Is there a trend in place? In 2010, in a 16-team MLS, only three clubs hit double digits in ties, and just one club, the New England Revolution (5-16-13), had more ties than wins. Teams each played 30 games that year and they racked up 58 draws–24.1 percent of all results.
To a disdainful general American public, soccer and ties are almost synonymous. But compare MLS with the Italy, the land where, as popular perception would have it, the scoreless tie was invented, and games are so tight, oftentimes so negative, that the players walk onto the field hoping for that one, blissful penalty-kick call. Yet in 2010-2011, Serie A’s 20 clubs, each playing 38 matches, had 97 ties in 380 games–25.5 percent, just more than a quarter of all results. Half of the teams tied at least 10 games, led by Fiorentina, with 16.
“We’re not going to eliminate ties from Major League Soccer, but we have way too many ties and way too many zero-zero ties,” MLS Commissioner Don Garber told the Newark Star-Ledger in July, as the draws were piling up at an alarming rate. “What could we do as a league to make it more valuable for a club to play to win every game as opposed to playing for just a point? We’re looking at what those initiatives could be. And that is a league initiative.”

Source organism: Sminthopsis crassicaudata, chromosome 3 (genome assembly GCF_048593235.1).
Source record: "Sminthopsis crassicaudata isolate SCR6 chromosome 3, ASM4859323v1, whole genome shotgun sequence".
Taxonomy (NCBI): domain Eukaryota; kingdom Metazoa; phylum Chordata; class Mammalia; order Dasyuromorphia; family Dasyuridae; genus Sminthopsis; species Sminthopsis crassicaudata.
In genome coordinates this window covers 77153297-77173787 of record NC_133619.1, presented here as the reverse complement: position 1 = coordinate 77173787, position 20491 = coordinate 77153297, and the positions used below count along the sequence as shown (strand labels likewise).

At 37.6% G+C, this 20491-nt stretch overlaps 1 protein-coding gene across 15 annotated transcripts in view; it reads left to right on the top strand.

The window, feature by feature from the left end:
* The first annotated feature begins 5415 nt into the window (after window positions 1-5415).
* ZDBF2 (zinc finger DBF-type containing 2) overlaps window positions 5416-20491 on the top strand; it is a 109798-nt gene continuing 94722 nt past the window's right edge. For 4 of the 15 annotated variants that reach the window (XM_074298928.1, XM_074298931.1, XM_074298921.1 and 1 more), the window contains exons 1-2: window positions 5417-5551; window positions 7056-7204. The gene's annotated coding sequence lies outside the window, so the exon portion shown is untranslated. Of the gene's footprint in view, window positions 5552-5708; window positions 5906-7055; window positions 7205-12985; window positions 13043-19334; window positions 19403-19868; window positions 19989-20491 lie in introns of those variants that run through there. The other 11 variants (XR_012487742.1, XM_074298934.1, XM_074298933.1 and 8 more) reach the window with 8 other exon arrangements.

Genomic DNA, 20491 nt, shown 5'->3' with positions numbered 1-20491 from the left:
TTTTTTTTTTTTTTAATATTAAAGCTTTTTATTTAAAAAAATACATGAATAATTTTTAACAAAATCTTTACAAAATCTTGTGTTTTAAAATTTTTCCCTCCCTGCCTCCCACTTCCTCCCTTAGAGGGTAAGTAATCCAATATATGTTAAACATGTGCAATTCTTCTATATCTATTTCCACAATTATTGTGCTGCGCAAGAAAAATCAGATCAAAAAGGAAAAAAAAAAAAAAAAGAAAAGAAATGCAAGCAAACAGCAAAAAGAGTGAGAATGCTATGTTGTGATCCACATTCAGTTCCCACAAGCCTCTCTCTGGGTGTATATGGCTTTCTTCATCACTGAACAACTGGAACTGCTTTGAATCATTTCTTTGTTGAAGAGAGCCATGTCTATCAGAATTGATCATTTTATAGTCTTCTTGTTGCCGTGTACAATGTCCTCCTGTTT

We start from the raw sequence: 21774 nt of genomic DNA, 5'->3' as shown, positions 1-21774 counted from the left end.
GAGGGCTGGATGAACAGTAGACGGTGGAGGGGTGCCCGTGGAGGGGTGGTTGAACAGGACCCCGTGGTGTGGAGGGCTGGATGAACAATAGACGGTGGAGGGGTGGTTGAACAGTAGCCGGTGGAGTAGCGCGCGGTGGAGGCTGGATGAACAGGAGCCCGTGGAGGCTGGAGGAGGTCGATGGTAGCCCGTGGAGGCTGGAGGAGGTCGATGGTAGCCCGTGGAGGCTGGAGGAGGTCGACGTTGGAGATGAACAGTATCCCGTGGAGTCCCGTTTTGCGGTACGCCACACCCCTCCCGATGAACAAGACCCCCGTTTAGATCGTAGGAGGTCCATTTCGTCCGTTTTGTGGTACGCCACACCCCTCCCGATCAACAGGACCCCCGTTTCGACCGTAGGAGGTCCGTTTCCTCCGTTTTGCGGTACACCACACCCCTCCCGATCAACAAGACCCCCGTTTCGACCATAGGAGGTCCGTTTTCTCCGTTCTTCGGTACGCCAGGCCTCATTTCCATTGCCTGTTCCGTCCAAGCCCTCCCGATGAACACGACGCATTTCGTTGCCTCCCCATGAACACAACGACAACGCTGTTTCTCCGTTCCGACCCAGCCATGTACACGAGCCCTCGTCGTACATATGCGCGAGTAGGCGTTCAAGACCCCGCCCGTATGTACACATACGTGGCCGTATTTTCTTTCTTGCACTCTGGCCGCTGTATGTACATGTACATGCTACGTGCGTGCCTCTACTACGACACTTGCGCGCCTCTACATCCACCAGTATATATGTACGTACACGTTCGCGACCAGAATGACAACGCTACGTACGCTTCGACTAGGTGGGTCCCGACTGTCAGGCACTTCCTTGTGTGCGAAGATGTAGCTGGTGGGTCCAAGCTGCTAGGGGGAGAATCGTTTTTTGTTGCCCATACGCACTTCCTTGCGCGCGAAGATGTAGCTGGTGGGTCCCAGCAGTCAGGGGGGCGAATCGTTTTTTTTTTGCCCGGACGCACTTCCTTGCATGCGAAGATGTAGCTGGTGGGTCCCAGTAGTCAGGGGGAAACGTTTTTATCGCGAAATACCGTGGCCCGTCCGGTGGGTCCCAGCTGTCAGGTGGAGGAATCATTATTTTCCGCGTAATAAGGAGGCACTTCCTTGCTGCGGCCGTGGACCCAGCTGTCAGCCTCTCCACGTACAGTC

[For the record, Commissioner, of those 106 ties last year, 27 were scoreless.]
What’s troubling here is that not only has MLS not taken concrete steps to reverse the trend (meaningful player bonuses for victories, perhaps?), it has offered little in the way of explanation beyond praising its parity and competitiveness.
MLS is catching up with the rest of the world when it comes to intimate stadiums and boisterous followings, thus creating in many cities the home-field advantage factor that was so missing in the league’s first decade. As a result, however, is MLS also becoming yet another league in which teams are more than happy to escape most road games with a single point? If that’s the case, it’s all the more reason for the league to take the necessary steps to foster a climate in which those large, loud and loyal followers go home happy on a more regular basis.